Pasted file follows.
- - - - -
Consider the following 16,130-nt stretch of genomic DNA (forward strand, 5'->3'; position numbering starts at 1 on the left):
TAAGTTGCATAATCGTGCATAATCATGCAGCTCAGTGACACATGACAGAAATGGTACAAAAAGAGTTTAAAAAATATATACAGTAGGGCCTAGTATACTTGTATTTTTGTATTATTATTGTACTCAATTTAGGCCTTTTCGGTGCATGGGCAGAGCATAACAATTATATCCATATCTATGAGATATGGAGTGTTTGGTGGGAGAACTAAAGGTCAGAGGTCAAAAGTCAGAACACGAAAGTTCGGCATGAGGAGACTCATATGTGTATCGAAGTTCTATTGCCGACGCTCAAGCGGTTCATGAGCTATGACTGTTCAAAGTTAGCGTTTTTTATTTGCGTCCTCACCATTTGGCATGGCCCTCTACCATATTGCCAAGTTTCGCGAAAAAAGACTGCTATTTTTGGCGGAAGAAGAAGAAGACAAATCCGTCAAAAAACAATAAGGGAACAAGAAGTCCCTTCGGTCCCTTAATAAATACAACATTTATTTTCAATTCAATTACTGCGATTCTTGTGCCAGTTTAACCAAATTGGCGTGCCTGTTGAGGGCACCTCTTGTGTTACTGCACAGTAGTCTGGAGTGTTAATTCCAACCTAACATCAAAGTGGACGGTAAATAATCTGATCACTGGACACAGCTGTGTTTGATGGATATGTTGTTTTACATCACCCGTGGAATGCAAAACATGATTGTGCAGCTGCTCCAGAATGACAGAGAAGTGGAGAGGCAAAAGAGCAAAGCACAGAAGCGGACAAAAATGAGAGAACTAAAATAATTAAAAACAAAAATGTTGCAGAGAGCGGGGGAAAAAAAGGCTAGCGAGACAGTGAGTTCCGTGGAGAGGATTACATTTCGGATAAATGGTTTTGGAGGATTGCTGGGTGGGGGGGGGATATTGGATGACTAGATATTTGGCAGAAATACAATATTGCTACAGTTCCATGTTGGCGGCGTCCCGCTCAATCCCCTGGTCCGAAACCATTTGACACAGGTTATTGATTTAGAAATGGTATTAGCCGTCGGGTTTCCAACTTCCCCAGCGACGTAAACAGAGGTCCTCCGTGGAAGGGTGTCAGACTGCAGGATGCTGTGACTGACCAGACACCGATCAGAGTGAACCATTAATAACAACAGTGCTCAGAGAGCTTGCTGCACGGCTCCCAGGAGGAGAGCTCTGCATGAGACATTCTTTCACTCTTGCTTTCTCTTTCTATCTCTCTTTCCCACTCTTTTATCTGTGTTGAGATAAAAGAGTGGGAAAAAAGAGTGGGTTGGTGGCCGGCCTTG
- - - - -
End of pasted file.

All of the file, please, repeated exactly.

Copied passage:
Consider the following 16,130-nt stretch of genomic DNA (forward strand, 5'->3'; position numbering starts at 1 on the left):
TAAGTTGCATAATCGTGCATAATCATGCAGCTCAGTGACACATGACAGAAATGGTACAAAAAGAGTTTAAAAAATATATACAGTAGGGCCTAGTATACTTGTATTTTTGTATTATTATTGTACTCAATTTAGGCCTTTTCGGTGCATGGGCAGAGCATAACAATTATATCCATATCTATGAGATATGGAGTGTTTGGTGGGAGAACTAAAGGTCAGAGGTCAAAAGTCAGAACACGAAAGTTCGGCATGAGGAGACTCATATGTGTATCGAAGTTCTATTGCCGACGCTCAAGCGGTTCATGAGCTATGACTGTTCAAAGTTAGCGTTTTTTATTTGCGTCCTCACCATTTGGCATGGCCCTCTACCATATTGCCAAGTTTCGCGAAAAAAGACTGCTATTTTTGGCGGAAGAAGAAGAAGACAAATCCGTCAAAAAACAATAAGGGAACAAGAAGTCCCTTCGGTCCCTTAATAAATACAACATTTATTTTCAATTCAATTACTGCGATTCTTGTGCCAGTTTAACCAAATTGGCGTGCCTGTTGAGGGCACCTCTTGTGTTACTGCACAGTAGTCTGGAGTGTTAATTCCAACCTAACATCAAAGTGGACGGTAAATAATCTGATCACTGGACACAGCTGTGTTTGATGGATATGTTGTTTTACATCACCCGTGGAATGCAAAACATGATTGTGCAGCTGCTCCAGAATGACAGAGAAGTGGAGAGGCAAAAGAGCAAAGCACAGAAGCGGACAAAAATGAGAGAACTAAAATAATTAAAAACAAAAATGTTGCAGAGAGCGGGGGAAAAAAAGGCTAGCGAGACAGTGAGTTCCGTGGAGAGGATTACATTTCGGATAAATGGTTTTGGAGGATTGCTGGGTGGGGGGGGGATATTGGATGACTAGATATTTGGCAGAAATACAATATTGCTACAGTTCCATGTTGGCGGCGTCCCGCTCAATCCCCTGGTCCGAAACCATTTGACACAGGTTATTGATTTAGAAATGGTATTAGCCGTCGGGTTTCCAACTTCCCCAGCGACGTAAACAGAGGTCCTCCGTGGAAGGGTGTCAGACTGCAGGATGCTGTGACTGACCAGACACCGATCAGAGTGAACCATTAATAACAACAGTGCTCAGAGAGCTTGCTGCACGGCTCCCAGGAGGAGAGCTCTGCATGAGACATTCTTTCACTCTTGCTTTCTCTTTCTATCTCTCTTTCCCACTCTTTTATCTGTGTTGAGATAAAAGAGTGGGAAAAAAGAGTGGGTTGGTGGCCGGCCTTG